[lwip-devel] [RFC PATCH 0/5] LWIP stack integration

Simon Goldschmidt goldsimon at gmx.de
Wed May 24 22:18:13 CEST 2023

Hi Maxim, Tom,

On 24.05.2023 16:05, Maxim Uvarov wrote:
> On Tue, 23 May 2023 at 03:23, Tom Rini <trini at konsulko.com> wrote:
>> On Mon, May 22, 2023 at 12:40:49PM -0400, Maxim Uvarov wrote:
>>> On Mon, 22 May 2023 at 10:20, Tom Rini <trini at konsulko.com> wrote:
>>>> On Mon, May 22, 2023 at 04:33:57PM +0300, Ilias Apalodimas wrote:
>>>>> Hi Maxim
>>>>> On Mon, 22 May 2023 at 12:01, Maxim Uvarov <maxim.uvarov at linaro.org>
>>>> wrote:
>>>>>> My measurements for binary after LTO looks like:
>>>>>> U-boot WGET |  LWIP WGET + ping |  LWIP WGET| diff bytes| diff %
>>>>>> 870728            |  915000                    | 912560          |
>>>> 41832    | 4.8
>>>>> I think you'll need to analyze that a bit more.  First of all I don't
>>>>> think the '+ping' tab is useful.  What is is trying to achieve?
>>> To show the  difference of extra bytes if we add a ping app on top.
>>>>> - How was LWIP compiled?
>>> It has a really huge configuration. I tried to turn off everything off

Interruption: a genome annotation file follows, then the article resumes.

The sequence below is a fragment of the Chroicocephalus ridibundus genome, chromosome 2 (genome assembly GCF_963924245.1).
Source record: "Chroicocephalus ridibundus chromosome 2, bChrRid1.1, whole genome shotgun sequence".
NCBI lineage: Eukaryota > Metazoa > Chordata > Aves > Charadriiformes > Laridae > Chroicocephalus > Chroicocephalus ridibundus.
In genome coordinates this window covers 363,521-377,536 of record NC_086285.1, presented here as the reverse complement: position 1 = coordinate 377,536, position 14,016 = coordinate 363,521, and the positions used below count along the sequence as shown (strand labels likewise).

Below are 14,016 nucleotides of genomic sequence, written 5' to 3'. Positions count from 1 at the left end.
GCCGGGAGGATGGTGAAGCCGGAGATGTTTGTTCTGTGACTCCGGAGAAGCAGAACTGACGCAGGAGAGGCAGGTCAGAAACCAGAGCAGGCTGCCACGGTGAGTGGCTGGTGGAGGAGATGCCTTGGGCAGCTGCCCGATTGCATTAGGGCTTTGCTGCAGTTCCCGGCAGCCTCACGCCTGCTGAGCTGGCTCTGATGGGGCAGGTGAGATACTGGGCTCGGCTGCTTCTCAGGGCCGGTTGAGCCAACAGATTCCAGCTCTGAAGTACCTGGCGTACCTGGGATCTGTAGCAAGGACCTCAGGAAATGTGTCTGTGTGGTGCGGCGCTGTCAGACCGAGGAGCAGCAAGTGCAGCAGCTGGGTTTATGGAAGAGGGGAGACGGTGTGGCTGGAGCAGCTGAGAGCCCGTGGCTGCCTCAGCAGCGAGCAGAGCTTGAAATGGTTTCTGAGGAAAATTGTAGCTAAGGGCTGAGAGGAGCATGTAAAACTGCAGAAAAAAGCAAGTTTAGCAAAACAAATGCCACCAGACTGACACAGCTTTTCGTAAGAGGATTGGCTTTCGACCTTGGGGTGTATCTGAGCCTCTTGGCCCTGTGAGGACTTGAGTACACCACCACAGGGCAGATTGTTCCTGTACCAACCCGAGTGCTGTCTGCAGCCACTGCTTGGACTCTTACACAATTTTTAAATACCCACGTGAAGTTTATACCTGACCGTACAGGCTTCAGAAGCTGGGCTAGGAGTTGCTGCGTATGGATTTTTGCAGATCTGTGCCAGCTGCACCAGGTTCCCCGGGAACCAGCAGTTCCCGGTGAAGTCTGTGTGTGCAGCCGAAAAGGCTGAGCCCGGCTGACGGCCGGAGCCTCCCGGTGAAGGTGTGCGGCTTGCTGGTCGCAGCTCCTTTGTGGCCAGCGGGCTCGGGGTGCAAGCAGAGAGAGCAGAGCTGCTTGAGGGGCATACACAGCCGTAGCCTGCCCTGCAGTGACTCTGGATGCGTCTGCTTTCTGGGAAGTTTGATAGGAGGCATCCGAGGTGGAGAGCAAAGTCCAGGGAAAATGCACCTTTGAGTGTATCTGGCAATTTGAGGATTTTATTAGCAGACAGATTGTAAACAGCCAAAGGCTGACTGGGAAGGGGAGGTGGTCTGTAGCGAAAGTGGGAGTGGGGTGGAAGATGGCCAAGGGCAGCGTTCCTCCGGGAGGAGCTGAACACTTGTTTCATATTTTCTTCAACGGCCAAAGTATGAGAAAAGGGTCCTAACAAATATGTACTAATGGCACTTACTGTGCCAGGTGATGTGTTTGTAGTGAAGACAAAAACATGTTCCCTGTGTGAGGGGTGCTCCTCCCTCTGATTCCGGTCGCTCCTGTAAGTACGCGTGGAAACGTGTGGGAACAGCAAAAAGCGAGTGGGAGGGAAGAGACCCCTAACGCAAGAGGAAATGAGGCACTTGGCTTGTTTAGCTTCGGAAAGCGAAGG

>>> everything what can impact on size but still make http app work:
>>> #define LWIP_HAVE_LOOPIF                0
>>> #define LWIP_NETCONN                    0
>>> #define LWIP_SOCKET                     0
>>> #define SO_REUSE                        0
>>> #define LWIP_STATS                      0
>>> #define PPP_SUPPORT                     0
>>> Disabling loopback:
>>> can lower to 912288 bytes.
>>> And it's the same compilation option (optimization for size) as the main
>>> u-boot. I will do more experiments, but I think the goal is not to turn
>> off
>>> everything.
>>>>> - Was ipv6 supported?
>>> No.  I.e. when I sent results it was enabled on the compilation stage but
>>> not used. I just checked that size remains the same if IPv6 is not even
>>> compiled.
>>>>> - Can we strip it down even further?
>>> There is always room for optimization. I think I tried to turn off
>>> everything that is configurable with defines. I can play with disable IP
>>> reassembly and things like that or figure out which functions have more
>>> size and if it's possible to exclude them.
>>>>>   In general please give as much information as you can with what we
>>>>> gain in functionality from LWIP with those extra bytes of code.
>>> The main idea is to reuse a maintainable IP stack outside of U-boot.
>>> can give a nice separation between IP stack code and network application
>>> code.  I.e. application should not take care about any TCP details  (SYN,
>>> ACK, retransmission, reassembly etc) and should open connection and use
>>> functions similar to recv() and send() to transfer data. Data means
>>> application data, no network packets. And LWIP allows
>>> us to do that.
>>> Because LWIP has an API similar to sockets, it has to be very easy to
>> port
>>> a linux application to LWIP. Then you can test it with a tap device. Then
>>> copy sources to U-boot, add a small integration layer (cmd command to
>>> call), compile and use.